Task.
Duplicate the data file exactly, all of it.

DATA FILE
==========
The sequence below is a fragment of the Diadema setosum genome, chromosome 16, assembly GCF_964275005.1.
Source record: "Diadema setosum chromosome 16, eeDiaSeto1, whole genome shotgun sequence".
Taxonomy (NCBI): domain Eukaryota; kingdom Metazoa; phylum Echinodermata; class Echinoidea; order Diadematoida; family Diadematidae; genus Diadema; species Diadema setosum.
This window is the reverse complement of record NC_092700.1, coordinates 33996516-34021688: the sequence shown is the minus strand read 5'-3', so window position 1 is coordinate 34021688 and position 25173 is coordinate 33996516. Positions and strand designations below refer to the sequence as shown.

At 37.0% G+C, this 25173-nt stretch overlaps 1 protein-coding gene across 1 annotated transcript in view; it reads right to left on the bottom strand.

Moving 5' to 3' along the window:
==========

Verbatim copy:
The sequence below is a fragment of the Diadema setosum genome, chromosome 16, assembly GCF_964275005.1.
Source record: "Diadema setosum chromosome 16, eeDiaSeto1, whole genome shotgun sequence".
Taxonomy (NCBI): domain Eukaryota; kingdom Metazoa; phylum Echinodermata; class Echinoidea; order Diadematoida; family Diadematidae; genus Diadema; species Diadema setosum.
This window is the reverse complement of record NC_092700.1, coordinates 33996516-34021688: the sequence shown is the minus strand read 5'-3', so window position 1 is coordinate 34021688 and position 25173 is coordinate 33996516. Positions and strand designations below refer to the sequence as shown.

At 37.0% G+C, this 25173-nt stretch overlaps 1 protein-coding gene across 1 annotated transcript in view; it reads right to left on the bottom strand.

Moving 5' to 3' along the window: